Week 17 is always the most unpredictable week in the NFL season (Week One is the second most unpredictable). The week is a composite of varying energies and passions, and it’s nearly impossible to tell, sometimes, which games mean more to which teams.
For the Baltimore Ravens, it was all there to be had. At 9-6, the playoff berth was theirs for the taking if they could win at home against a disappointing, 6-9 Cincinnati team. They lost.
The Chargers did everything they could to complete a stunning turnaround from an 0-4 start to almost claim a playoff spot. They beat Oakland 30-10 (finishing with a 9-7 record), but were edged from contention when both Buffalo and Tennessee won – both claiming wildcard spots.
In a season that seems to be something of a changing of the guards, Buffalo, Jacksonville, the Rams (St Louis and Los Angeles) and Tennessee all broke long playoff droughts. How long any of them will last in the playoffs is another question. All of them have question marks.
Of the playoff neophytes, the Rams have had the best season (and sit with the best record). But they will enter the playoffs without place-kicker extraordinaire Greg Zuerlein. The quickest way to lose playoff games is to miss points in the kicking game.
The other three are harder to take seriously. Buffalo’s 9-7 record includes only two wins against over .500 teams. They have wins against Atlanta when the Falcons were slumping early and Kansas City while the Chiefs were going through a mid-season slump. In between, they have losses to Carolina, New Orleans (47-10), the Chargers (54-24) and New England twice (23-3 and 37-16). At one point during the season, their starting quarterback was benched.
Tennessee Takes Jacksonville
As to the Titans and Jaguars, they finished the season against each other in a game in which neither managed to impress.
When the dust had settled, it was Tennessee who walked off the field with the victory, 15-10 (gamebook), but it was hardly a showcase effort.
The Titans began four drives on Jacksonville’s side of the field – including two inside the Jaguar’s 30-yard line. The results were two field goals, a punt and a fumble. They controlled the clock for 19:40 of the second half, but managed only 3 points. Eric Decker dropped three passes in the second half, and the Titan running game (minus quarterback Marcus Mariota) managed just 56 yards in 29 carried (1.93 yards per carry).
The only consistent offense the Titans had all evening came on keepers by Mariota. Up until his kneel-down ended the game, Marcus had sprinted for 61 yards on 9 carries – most of them designed runs. Tennessee ran for 5 first downs in the second half – and Mariota accounted for 4 of them.
But as beatable as Tennessee looked last Sunday, Jacksonville – already in the playoffs – seemed even more mortal. Even granting that they had less to play for than the Titans, their performance was just as concerning – especially as the game wore on.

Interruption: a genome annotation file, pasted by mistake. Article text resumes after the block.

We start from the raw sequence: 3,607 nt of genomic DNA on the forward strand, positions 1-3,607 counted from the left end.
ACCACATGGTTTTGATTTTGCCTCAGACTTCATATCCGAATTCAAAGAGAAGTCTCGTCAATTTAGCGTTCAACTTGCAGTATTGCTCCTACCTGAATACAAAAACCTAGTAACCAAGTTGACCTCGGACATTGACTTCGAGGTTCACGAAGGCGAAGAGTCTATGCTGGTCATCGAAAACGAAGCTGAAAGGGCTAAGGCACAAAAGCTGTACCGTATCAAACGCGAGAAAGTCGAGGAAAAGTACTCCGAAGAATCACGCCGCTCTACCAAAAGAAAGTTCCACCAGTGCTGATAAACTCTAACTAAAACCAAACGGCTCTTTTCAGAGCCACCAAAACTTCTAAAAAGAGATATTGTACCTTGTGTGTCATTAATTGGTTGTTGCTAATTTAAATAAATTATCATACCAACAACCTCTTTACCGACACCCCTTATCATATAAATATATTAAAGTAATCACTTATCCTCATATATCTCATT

They finished with just 74 total yards in the second half, averaging just 2.8 yards per offensive play.
With their running game throttled (Jacksonville managed just 83 rushing yards on 24 carries – with none of them longer than 9 yards), the Jaguars put the ball in the hands of quarterback Blake Bortles, who finished the game with 2 interceptions and a sobering 33.7 passer rating. He was especially cold in the second half, when he connected on just 4 of 15 passes for just 47 yards and both interceptions. His passer rating for the second half was an almost impossible 0.6.
Jacksonville never did score an offensive touchdown.
Jacksonville’s defense ranks among the best in the league – second in both yardage and points allowed. Tennessee finished the season ranked thirteenth in total defense and seventeenth in points allowed – not gaudy rankings, but they are fourth against the run, and they proved once again that the Jaguar passing attack is unlikely to win a game without significant contributions from its running attack.
Tampa Bay Wins in Strange Fashion
The New Orleans Saints – with their division crown on the line – ended the regular season in Tampa Bay. Were they to lose and Carolina to win, the Panthers would win the division and send the Saints to the tournament as a wild card. The Buccaneers (already eliminated from the playoffs) were only playing for pride.
But for the game’s first thirty minutes, that pride looked like it might be more than enough. Tampa Bay held the ball for 20:02 of the half, converting 10 of 11 third downs. They went into the locker room with a 233-125 lead in yardage and a 17-7 advantage in first downs. In just the first two quarters, Tampa Bay had rolled up 101 rushing yards and 24 carries – numbers many teams would be pleased to see at the end of a game, much less at halftime.
Yet – courtesy of two interceptions, a blocked extra-point, and a 106-yard kickoff return against them – the Bucs trailed 14-13 at the half.
New Orleans mostly reversed the domination in the second half. Quarterback Drew Brees completed 15 of 17 passes (88.2%) and rolled up a 125.2 passer rating for the half. He finished the game completing 22 of 30 passes (73.3%). Meanwhile, the run defense that was dominated in the first two quarters surrendered only 9 rushing yards on 4 attempts over the last two quarters. They controlled the ball for 18:29 of the last half.
Yet a fumbled punt that Tampa Bay returned for a touchdown, and a 39-yard touchdown heave from Tampa Bay quarterback Jameis Winston to Chris Godwin with 9 seconds left pushed the Bucs past the Saints 31-24 (gamebook).
One of the NFL’s dominant teams through October and the first half of November, the Saints look very much like a team that peaked too soon. They finished the season splitting their last six games. After being untouchable throughout most of their 8-game winning streak, New Orleans looks decidedly vulnerable as they begin the playoffs.